Vloggle Logo

Vloggle's logo.

A Wayne State student is one of three founders of Vloggle — an iOS social media app founded in 2017 that is similar to Instagram, but for videos, according to David Girjis, junior accounting major and CFO of Vloggle.

“The same way that Instagram helps people create beautiful photos really easily, you can do the same thing for videos (on Vloggle),” he said. “You can record all your videos on our app and it saves them in our editor, and you can edit them with a few touches of a button, then you can post them and share with your friends. We also have buttons to share to Facebook or share to YouTube.”

Vloggle users can post up to 10-minute videos and can add music, transitions and overlays directly on the app.

“It’s very much like a full video editor but a lot simpler,” Girjis said.

Similar to Instagram, Vloggle account holders can like and comment; however differentiating from the social media giant, Vloggle features a “revlog” button.

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Screenshot of Vloggle

Vloggle also provides users an opportunity to increase their exposure by gaining “experience points.”

“If you get 10 likes on your post, you get five experience points. The experience points pretty much help you get discovered on our discover page, where all the popular and featured videos are,” Girjis said.

The founders of Vloggle created the app because they wanted an easier way to vlog, said Girjis.

“Me and my team members love doing vlogs, but it was a hassle because we always have to have our cameras and we had to import our videos to a video editor on our laptop,” Girjis said. “It became a tiresome process, (so) we decided to make this app that’s all through your phone. Vloggle is like ‘vlog on the go.’”

The final version of the app is expected to launch in late September and will be free to download on the App Store; a beta version was released in March.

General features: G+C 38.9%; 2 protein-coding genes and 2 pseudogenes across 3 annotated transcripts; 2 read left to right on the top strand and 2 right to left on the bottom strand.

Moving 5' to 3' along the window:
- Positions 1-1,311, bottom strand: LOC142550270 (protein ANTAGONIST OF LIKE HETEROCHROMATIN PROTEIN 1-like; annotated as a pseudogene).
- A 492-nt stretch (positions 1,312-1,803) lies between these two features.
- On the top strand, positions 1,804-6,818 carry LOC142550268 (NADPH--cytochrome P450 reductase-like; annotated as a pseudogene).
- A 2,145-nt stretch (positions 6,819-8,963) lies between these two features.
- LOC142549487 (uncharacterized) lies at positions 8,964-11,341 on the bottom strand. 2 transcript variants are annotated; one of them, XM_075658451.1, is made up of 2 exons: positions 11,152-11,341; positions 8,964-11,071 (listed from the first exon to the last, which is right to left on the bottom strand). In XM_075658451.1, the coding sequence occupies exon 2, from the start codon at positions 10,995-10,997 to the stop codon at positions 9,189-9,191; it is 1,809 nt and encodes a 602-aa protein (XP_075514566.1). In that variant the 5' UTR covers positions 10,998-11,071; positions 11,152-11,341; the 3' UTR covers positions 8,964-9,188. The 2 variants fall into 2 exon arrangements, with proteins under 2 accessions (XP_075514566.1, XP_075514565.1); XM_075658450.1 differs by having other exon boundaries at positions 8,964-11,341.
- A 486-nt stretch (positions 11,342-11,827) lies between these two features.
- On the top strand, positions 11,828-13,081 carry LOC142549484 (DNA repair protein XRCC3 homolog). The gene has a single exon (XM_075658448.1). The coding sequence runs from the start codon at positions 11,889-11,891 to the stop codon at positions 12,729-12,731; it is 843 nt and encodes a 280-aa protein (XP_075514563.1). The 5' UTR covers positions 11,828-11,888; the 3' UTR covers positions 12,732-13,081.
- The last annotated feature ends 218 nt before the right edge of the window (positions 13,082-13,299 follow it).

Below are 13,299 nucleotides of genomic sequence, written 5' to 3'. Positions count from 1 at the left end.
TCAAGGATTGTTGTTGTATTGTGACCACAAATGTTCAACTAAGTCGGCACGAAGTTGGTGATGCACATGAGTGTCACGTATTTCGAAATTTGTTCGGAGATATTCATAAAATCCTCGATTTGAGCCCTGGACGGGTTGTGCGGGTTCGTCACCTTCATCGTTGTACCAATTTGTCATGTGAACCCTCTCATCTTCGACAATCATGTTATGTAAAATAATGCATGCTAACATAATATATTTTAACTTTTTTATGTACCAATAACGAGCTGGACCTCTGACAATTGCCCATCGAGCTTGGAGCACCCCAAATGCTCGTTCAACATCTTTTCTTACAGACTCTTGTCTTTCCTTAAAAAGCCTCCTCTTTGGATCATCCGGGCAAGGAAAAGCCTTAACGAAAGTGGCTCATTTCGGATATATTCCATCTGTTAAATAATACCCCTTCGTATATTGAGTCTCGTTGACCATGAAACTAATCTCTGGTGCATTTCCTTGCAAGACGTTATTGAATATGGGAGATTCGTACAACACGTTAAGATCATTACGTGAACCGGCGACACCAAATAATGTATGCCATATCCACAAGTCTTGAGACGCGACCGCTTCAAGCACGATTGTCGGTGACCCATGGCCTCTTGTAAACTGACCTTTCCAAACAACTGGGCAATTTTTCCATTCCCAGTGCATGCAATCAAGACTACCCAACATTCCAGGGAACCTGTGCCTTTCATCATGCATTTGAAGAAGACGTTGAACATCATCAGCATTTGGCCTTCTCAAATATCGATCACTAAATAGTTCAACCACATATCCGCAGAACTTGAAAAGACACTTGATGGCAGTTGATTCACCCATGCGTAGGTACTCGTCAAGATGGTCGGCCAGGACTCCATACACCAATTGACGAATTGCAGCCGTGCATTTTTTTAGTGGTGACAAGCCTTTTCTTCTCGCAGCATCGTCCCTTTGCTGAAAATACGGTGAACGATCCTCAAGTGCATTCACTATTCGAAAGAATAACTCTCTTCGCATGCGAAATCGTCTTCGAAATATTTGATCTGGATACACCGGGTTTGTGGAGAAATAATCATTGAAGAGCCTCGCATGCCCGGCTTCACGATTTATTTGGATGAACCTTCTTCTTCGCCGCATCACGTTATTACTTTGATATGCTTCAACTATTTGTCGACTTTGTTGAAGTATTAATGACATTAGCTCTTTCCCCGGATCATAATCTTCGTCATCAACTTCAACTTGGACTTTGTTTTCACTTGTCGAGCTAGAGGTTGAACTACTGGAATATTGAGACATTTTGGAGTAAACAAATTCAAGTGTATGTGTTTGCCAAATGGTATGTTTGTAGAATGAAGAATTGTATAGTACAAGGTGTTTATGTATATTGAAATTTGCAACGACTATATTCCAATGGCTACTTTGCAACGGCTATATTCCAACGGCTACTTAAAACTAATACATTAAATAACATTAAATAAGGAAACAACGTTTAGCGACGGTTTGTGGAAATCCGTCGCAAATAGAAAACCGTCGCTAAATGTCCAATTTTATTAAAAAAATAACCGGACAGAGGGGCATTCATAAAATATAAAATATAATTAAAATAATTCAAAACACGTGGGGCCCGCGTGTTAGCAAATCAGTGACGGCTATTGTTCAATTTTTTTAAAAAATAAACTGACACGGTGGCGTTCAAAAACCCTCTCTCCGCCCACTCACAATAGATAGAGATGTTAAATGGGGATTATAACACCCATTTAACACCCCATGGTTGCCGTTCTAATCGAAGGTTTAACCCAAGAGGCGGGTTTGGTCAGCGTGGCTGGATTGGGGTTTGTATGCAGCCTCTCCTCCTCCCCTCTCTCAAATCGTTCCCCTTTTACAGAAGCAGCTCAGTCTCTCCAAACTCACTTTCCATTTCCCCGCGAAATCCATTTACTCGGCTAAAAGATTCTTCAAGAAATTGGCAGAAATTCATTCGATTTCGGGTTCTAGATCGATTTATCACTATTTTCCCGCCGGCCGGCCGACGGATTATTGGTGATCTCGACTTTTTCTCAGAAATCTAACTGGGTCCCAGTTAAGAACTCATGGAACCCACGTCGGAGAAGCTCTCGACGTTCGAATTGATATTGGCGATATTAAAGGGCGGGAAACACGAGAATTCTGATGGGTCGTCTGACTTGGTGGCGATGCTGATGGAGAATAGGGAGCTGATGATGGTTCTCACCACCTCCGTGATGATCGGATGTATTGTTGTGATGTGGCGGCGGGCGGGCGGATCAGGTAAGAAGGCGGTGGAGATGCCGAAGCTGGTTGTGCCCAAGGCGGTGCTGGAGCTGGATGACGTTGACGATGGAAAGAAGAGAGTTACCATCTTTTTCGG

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Screenshot of Vloggle

Girjis and the other founding members — Christian Marougi and Michael Jajou, both Michigan State students — reached out to friends and classmates to test the beta version of the app.

Brandon Shimoun, a WSU sophomore accounting student, was one of the beta testers for Vloggle. He said he did not vlog before using the app and his experience with it was excellent.

“You can do all the editing within the app, which is a feature I really liked,” Shimoun said.

Christen Konja, a senior nutrition major, used Vloggle for about three weeks.

Konja said she used Vloggle to vlog what she was doing during the day and utilized the app while on vacation.

“The beta version was so fun to use,” she said. “I obviously like making videos and this allowed me to have more of a purpose in doing so. It further allowed me to have the opportunity to use more unique functions in editing my videos.”

Both Shimoun and Konja said they had positive experiences using Vloggle and plan on using it again once the app is on the market.

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Screenshot of Vloggle

Girjis said the new company’s founders plan on growing Vloggle organically at first.

“We’re going to be posting on all of our social media accounts and our friends’ social media accounts,” Girjis said. “Then we’re going to be paying smaller influencers, like people with a few thousand followers on Instagram but still in the area, to create an account and share it with their friends on their Instagram stories and Snapchat stories.”

He added that in the future, the tech startup is going to purchase digital ads on Facebook and Google to increase exposure.

Girjis said Vloggle can bring people together as a community.

“We’re trying to help video creators and creative people around campus to come together and share ideas about their videos, and other ideas that they could possibly do and collaborate with,” he said.

Amal Rass is features editor of The South End. She can be reached at amal.rass@wayne.edu.

(1) comment


He should develop a phone detection app too! Here is https://celltrackingapps.com/whose-number-is-this/ an interesting example.

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